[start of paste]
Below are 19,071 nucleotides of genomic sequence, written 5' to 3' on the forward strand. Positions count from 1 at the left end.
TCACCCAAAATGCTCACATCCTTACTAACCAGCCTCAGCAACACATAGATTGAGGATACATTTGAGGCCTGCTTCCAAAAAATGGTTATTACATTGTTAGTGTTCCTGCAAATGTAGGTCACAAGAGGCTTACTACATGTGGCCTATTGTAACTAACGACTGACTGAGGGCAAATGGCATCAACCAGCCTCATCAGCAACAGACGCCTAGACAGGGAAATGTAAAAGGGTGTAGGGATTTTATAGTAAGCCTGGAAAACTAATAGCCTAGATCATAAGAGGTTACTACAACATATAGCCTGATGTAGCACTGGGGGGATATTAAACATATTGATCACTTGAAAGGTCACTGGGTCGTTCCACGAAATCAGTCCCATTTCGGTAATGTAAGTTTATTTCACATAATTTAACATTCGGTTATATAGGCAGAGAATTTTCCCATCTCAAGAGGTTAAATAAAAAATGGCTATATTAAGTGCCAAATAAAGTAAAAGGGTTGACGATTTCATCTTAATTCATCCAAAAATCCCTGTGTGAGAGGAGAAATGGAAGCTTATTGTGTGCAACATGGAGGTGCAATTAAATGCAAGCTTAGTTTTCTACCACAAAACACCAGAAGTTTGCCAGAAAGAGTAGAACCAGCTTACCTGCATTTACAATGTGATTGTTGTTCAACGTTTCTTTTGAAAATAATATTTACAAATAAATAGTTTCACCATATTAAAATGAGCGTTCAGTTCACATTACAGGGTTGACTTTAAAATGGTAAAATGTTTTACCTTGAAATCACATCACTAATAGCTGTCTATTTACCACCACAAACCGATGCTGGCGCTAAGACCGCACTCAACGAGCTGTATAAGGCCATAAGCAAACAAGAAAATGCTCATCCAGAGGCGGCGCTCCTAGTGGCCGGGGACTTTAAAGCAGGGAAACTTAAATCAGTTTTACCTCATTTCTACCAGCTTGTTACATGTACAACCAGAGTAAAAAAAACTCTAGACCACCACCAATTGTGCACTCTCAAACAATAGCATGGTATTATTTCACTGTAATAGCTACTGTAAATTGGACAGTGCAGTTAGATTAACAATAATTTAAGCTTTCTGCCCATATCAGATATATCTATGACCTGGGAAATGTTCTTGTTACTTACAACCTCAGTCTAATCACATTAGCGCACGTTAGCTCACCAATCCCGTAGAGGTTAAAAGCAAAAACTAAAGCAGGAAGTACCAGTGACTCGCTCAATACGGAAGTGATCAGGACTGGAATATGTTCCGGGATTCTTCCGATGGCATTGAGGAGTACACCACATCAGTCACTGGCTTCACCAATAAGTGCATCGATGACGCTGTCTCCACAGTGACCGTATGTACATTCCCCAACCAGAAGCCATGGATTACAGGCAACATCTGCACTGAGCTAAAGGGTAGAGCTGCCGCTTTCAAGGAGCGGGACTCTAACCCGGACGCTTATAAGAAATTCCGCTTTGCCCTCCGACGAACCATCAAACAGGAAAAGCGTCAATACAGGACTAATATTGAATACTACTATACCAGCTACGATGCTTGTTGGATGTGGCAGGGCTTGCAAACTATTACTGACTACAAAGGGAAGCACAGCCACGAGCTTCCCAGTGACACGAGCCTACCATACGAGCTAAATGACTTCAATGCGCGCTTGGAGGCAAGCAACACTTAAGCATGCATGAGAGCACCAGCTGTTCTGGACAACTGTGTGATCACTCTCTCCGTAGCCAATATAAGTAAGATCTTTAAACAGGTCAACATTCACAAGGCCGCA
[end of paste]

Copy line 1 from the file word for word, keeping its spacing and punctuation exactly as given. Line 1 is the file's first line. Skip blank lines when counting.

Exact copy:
Below are 19,071 nucleotides of genomic sequence, written 5' to 3' on the forward strand. Positions count from 1 at the left end.